FOR a time, President Clinton's visit to Ukraine this week was to be just a stopover in the capital, Kiev, on the way home from Moscow. The Ukrainians were disappointed.
Now Mr. Clinton will spend the night tonight and attend a state dinner. ''It helps cement the personal relationship'' between Clinton and Ukrainian President Leonid Kuchma, says a State Department official.
Such diplomatic niceties are not trivial for Ukraine -- among the westernmost of the former Soviet republics -- which is struggling to solidify its independence and bolster a struggling economy.
And the trip may do the White House some good as well. After a challenging Moscow summit, Clinton's trip to Ukraine will look like a ''love fest,'' says the State Department official.
Since gaining independence in 1991, Ukraine has made many right moves, in Western eyes. It has signed the Nuclear Non-Proliferation Treaty. By next year, it plans to have no more nuclear weapons left over from the Soviet era on its soil. It is willing to close the remaining Chernobyl nuclear reactors (if the West foots a $4 billion bill). President Kuchma is bringing Ukraine back from near-economic ruin with market reform.
Ukraine is also participating in the Partnership for Peace program, a US initiative to draw the old Soviet bloc into military cooperation with NATO. The first US-Ukrainian military exercises are due later this month near Lviv in western Ukraine.
At the summit, Clinton will offer Ukraine about a quarter of the $100 million total that is slated as aid for countries involved in Partnership for Peace.
But Ukrainians remain intensely uneasy about their nation's security. The Russian empire -- which enveloped Ukraine for most of the last three centuries -- has disbanded, but a ''new world order'' has not taken its place. And as NATO works to expand toward Ukraine's western border, Ukraine looks at a possible future in a strategic ''gray zone,'' positioned between a bigger NATO and a Russian-dominated Commonwealth of Independent States eager to incorporate Ukraine into a full military alliance.
''The national security of Ukraine is the No. 1 issue,'' says Ukrainian Ambassador Yuri Shcherbak, showing on a map he sketched the scores of military incursions Ukraine has endured since the 13th century. ''In my opinion, 52 million people in a neutral country after the domination of the Soviet empire is a very difficult case.''
In recent months, top Ukrainian officials have tried to articulate a vision for European security that avoids drawing a new dividing line across the Continent. But national consensus is difficult to achieve: Ukraine's western region favors closer ties with the West, while the east is more Russo-centric and has a strong ethnic Russian minority. In addition, NATO and the US appear unsure of Ukraine's geostrategic future, say US officials and analysts of European defense.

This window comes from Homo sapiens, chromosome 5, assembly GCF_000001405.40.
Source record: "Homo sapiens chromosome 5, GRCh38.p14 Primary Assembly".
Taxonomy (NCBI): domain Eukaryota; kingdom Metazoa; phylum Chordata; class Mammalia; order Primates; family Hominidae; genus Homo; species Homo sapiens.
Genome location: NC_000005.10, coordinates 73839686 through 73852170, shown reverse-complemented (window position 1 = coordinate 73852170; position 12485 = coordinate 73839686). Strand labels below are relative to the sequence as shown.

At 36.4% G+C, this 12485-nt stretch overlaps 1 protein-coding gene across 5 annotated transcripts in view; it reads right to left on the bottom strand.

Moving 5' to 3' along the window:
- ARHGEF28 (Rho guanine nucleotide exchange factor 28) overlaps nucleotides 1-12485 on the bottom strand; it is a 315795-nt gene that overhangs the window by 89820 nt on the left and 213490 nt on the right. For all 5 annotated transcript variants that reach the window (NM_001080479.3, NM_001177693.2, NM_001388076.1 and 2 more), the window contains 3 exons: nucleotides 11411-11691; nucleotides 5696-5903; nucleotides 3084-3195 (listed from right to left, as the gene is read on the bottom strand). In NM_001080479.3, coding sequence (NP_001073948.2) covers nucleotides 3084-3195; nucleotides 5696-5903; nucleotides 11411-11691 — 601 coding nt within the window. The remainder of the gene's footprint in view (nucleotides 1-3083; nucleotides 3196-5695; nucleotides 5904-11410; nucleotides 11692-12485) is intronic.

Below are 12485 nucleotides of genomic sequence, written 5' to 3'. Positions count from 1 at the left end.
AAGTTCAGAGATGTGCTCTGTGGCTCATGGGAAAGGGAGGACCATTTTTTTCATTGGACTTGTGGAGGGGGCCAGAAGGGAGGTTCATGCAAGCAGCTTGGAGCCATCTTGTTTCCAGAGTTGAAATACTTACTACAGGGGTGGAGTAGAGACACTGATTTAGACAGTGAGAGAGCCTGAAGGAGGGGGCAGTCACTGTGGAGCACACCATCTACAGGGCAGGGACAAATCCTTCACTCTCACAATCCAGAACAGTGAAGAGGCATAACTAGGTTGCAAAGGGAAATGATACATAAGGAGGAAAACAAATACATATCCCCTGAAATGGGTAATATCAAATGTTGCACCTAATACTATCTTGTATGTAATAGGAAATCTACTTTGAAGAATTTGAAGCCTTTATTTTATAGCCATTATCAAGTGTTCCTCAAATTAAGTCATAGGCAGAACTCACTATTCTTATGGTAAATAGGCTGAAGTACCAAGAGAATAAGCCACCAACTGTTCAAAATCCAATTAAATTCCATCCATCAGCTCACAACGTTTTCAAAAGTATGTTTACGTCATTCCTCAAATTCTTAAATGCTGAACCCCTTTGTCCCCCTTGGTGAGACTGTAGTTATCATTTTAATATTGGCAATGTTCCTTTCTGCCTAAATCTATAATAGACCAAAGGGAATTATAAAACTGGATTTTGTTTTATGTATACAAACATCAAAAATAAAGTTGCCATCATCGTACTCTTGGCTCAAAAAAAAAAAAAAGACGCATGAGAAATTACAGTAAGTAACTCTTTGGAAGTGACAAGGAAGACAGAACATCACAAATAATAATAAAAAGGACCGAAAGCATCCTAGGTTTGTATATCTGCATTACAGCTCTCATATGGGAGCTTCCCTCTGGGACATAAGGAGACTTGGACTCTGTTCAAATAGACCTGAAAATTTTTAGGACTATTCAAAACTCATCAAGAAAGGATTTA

Ukraine's caution over NATO enlargement can be boiled down to one phrase: fear of Russian retaliation. Ukraine is highly dependent on Russian energy supplies and can ill afford sanctions set by Moscow.
Ian Brzezinski, an American who was until recently a nonpartisan adviser to Ukraine's parliament, points out that if Russia cut off oil to Ukraine, it would also cut off Russia's pipeline access to the West. ''They are like two divers sharing the same oxygen line,'' says Mr. Brzezinski, who advocates bolder efforts by the West to incorporate Ukraine into Europe.
The Ukrainians appear unconvinced that the West will always be there for them. And even though Russia itself is weakened economically and militarily, ''the Russians could try to do something'' in Ukraine, says Sherman Garnett, a senior associate at the Carnegie Endowment for International Peace, who just visited Moscow and Kiev. ''In Moscow, they're not aware that they can't have a sphere of influence.''
And Ukrainian-Russian relations have been prickly. Russian President Boris Yeltsin keeps postponing a summit in Kiev as the two countries dispute how to divide up the former Soviet fleet on the Black Sea, and other issues. Beneath this lies a strong current of resentment among Russians that their Slavic brothers are independent at all.
On NATO, Ukrainians are concerned that expansion up to their border will happen too ''fast,'' before the country is ready to hold its own between the alliance and Russia. (Discussion about NATO enlargement is still vague, since the alliance has yet to determine criteria for membership.) Ukrainians define ''fast'' as an expansion that happens before Ukraine feels secure about its independence and economic reform.
In Washington, Ukraine is starting to be heard. Until recently, says a US official who deals with Ukraine, ''we did not effectively grasp their concerns, though only in the past few months has their government articulated those concerns about rapid expansion.''